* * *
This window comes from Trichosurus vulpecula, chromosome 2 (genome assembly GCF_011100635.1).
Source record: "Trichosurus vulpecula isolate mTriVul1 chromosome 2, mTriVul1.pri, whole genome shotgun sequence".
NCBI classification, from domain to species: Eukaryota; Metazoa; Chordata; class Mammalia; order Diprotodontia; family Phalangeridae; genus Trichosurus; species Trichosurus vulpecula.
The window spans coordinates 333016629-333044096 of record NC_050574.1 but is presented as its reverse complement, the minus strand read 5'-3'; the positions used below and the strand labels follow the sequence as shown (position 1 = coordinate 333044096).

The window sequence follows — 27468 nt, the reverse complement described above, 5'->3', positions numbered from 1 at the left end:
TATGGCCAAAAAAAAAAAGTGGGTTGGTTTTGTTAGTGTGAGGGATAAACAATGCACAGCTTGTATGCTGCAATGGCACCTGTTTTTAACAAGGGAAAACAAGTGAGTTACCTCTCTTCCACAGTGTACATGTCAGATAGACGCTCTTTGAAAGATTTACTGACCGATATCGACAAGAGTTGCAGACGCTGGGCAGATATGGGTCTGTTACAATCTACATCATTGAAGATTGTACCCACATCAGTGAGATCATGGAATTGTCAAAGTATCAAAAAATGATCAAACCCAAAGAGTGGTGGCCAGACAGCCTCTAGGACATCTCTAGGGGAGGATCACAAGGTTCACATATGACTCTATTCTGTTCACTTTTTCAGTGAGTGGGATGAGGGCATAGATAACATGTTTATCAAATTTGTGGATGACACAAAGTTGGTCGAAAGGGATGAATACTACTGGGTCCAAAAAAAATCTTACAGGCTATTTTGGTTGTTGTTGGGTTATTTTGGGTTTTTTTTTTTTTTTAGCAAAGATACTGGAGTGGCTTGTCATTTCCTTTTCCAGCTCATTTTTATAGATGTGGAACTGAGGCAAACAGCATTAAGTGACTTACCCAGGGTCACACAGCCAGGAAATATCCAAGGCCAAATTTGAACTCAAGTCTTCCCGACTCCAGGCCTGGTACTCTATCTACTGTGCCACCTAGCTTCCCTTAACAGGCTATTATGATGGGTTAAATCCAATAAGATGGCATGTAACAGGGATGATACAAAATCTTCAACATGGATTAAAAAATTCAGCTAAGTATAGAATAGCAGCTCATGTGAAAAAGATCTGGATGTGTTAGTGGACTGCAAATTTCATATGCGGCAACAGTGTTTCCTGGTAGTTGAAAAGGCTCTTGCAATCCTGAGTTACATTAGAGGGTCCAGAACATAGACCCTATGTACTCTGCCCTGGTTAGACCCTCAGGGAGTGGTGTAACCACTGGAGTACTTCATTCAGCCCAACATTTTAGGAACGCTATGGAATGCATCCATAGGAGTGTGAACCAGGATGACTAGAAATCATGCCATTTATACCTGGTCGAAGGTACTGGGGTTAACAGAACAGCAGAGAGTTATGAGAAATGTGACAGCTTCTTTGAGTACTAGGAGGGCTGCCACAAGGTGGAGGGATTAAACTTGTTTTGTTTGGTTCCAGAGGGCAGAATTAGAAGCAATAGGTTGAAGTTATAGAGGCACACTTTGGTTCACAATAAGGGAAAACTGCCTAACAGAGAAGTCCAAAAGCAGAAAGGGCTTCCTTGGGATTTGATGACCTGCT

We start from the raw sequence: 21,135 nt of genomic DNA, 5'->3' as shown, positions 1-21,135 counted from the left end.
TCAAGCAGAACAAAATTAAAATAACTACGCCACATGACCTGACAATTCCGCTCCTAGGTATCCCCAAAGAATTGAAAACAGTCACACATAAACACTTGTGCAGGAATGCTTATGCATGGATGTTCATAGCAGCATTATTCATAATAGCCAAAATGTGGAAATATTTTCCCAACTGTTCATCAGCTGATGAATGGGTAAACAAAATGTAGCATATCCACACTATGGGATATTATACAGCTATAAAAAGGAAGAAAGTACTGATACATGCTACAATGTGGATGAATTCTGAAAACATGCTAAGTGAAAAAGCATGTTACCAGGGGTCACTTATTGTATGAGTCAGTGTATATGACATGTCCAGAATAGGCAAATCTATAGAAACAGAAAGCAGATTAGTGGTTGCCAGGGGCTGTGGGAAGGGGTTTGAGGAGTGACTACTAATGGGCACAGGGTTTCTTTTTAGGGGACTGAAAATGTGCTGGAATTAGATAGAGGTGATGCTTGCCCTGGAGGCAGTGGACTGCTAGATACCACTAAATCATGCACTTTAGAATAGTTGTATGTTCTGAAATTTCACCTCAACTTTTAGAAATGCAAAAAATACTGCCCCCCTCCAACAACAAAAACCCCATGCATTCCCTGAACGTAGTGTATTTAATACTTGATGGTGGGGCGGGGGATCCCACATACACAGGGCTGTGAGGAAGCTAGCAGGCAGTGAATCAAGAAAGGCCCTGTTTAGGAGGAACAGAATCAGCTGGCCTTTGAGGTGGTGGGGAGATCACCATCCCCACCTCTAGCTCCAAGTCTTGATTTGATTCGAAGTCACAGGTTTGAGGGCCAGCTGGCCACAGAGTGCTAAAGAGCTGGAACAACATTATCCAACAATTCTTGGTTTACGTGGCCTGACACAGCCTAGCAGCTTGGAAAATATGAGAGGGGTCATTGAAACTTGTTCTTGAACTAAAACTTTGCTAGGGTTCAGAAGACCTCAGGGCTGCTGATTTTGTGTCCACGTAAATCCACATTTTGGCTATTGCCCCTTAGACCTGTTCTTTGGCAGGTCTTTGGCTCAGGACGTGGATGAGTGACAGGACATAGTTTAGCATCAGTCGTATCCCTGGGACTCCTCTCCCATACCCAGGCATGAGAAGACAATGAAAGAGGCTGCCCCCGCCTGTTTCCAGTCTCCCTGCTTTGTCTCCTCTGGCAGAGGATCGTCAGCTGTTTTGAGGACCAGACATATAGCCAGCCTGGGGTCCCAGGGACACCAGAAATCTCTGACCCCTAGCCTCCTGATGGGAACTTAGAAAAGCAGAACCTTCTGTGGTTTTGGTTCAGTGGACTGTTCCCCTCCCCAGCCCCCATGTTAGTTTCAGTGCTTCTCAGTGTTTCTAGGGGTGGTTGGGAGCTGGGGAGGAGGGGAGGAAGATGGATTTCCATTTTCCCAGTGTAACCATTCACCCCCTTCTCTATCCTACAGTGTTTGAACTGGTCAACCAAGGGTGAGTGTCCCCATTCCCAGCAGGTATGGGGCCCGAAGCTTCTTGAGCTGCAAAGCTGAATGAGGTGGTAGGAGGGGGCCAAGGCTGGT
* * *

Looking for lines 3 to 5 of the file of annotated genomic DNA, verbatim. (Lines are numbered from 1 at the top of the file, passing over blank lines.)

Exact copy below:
NCBI classification, from domain to species: Eukaryota; Metazoa; Chordata; class Mammalia; order Diprotodontia; family Phalangeridae; genus Trichosurus; species Trichosurus vulpecula.
The window spans coordinates 333016629-333044096 of record NC_050574.1 but is presented as its reverse complement, the minus strand read 5'-3'; the positions used below and the strand labels follow the sequence as shown (position 1 = coordinate 333044096).

The window sequence follows — 27468 nt, the reverse complement described above, 5'->3', positions numbered from 1 at the left end: